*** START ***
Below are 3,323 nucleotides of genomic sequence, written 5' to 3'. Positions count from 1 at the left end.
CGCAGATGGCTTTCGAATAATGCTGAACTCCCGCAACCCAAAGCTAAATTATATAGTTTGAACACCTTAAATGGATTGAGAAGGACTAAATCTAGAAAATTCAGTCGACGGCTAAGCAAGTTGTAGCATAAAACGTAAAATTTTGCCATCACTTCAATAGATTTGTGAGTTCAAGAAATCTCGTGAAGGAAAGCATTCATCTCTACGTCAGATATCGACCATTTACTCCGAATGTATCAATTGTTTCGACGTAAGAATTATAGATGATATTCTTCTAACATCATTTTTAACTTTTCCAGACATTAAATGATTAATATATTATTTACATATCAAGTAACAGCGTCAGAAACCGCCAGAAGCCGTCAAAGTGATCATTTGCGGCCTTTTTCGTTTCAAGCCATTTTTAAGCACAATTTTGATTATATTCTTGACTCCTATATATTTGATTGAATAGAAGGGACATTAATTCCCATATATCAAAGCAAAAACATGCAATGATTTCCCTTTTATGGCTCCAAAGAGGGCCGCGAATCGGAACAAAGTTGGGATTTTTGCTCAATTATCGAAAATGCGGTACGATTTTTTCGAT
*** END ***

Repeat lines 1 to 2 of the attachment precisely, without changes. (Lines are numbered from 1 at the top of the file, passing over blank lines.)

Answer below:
Below are 3,323 nucleotides of genomic sequence, written 5' to 3'. Positions count from 1 at the left end.
CGCAGATGGCTTTCGAATAATGCTGAACTCCCGCAACCCAAAGCTAAATTATATAGTTTGAACACCTTAAATGGATTGAGAAGGACTAAATCTAGAAAATTCAGTCGACGGCTAAGCAAGTTGTAGCATAAAACGTAAAATTTTGCCATCACTTCAATAGATTTGTGAGTTCAAGAAATCTCGTGAAGGAAAGCATTCATCTCTACGTCAGATATCGACCATTTACTCCGAATGTATCAATTGTTTCGACGTAAGAATTATAGATGATATTCTTCTAACATCATTTTTAACTTTTCCAGACATTAAATGATTAATATATTATTTACATATCAAGTAACAGCGTCAGAAACCGCCAGAAGCCGTCAAAGTGATCATTTGCGGCCTTTTTCGTTTCAAGCCATTTTTAAGCACAATTTTGATTATATTCTTGACTCCTATATATTTGATTGAATAGAAGGGACATTAATTCCCATATATCAAAGCAAAAACATGCAATGATTTCCCTTTTATGGCTCCAAAGAGGGCCGCGAATCGGAACAAAGTTGGGATTTTTGCTCAATTATCGAAAATGCGGTACGATTTTTTCGAT